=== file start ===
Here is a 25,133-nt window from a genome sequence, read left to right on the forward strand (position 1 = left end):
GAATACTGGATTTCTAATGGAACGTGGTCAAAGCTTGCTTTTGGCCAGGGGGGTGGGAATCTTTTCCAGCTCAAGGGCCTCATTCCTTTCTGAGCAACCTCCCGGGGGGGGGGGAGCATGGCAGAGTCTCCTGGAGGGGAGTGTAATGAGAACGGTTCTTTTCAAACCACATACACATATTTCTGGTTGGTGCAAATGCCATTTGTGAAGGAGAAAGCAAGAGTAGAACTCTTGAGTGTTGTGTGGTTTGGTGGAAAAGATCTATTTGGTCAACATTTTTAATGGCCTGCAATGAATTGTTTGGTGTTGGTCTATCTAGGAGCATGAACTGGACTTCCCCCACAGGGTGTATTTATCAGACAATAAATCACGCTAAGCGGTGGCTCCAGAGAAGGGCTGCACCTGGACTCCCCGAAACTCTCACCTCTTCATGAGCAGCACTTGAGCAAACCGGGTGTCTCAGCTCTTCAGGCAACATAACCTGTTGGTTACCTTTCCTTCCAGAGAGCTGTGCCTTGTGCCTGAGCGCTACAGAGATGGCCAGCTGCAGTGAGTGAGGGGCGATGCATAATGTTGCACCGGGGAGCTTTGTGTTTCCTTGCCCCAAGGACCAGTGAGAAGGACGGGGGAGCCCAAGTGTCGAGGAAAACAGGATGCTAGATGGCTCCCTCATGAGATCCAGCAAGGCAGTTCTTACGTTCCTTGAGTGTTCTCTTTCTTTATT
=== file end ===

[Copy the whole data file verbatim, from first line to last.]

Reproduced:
Here is a 25,133-nt window from a genome sequence, read left to right on the forward strand (position 1 = left end):
GAATACTGGATTTCTAATGGAACGTGGTCAAAGCTTGCTTTTGGCCAGGGGGGTGGGAATCTTTTCCAGCTCAAGGGCCTCATTCCTTTCTGAGCAACCTCCCGGGGGGGGGGGAGCATGGCAGAGTCTCCTGGAGGGGAGTGTAATGAGAACGGTTCTTTTCAAACCACATACACATATTTCTGGTTGGTGCAAATGCCATTTGTGAAGGAGAAAGCAAGAGTAGAACTCTTGAGTGTTGTGTGGTTTGGTGGAAAAGATCTATTTGGTCAACATTTTTAATGGCCTGCAATGAATTGTTTGGTGTTGGTCTATCTAGGAGCATGAACTGGACTTCCCCCACAGGGTGTATTTATCAGACAATAAATCACGCTAAGCGGTGGCTCCAGAGAAGGGCTGCACCTGGACTCCCCGAAACTCTCACCTCTTCATGAGCAGCACTTGAGCAAACCGGGTGTCTCAGCTCTTCAGGCAACATAACCTGTTGGTTACCTTTCCTTCCAGAGAGCTGTGCCTTGTGCCTGAGCGCTACAGAGATGGCCAGCTGCAGTGAGTGAGGGGCGATGCATAATGTTGCACCGGGGAGCTTTGTGTTTCCTTGCCCCAAGGACCAGTGAGAAGGACGGGGGAGCCCAAGTGTCGAGGAAAACAGGATGCTAGATGGCTCCCTCATGAGATCCAGCAAGGCAGTTCTTACGTTCCTTGAGTGTTCTCTTTCTTTATT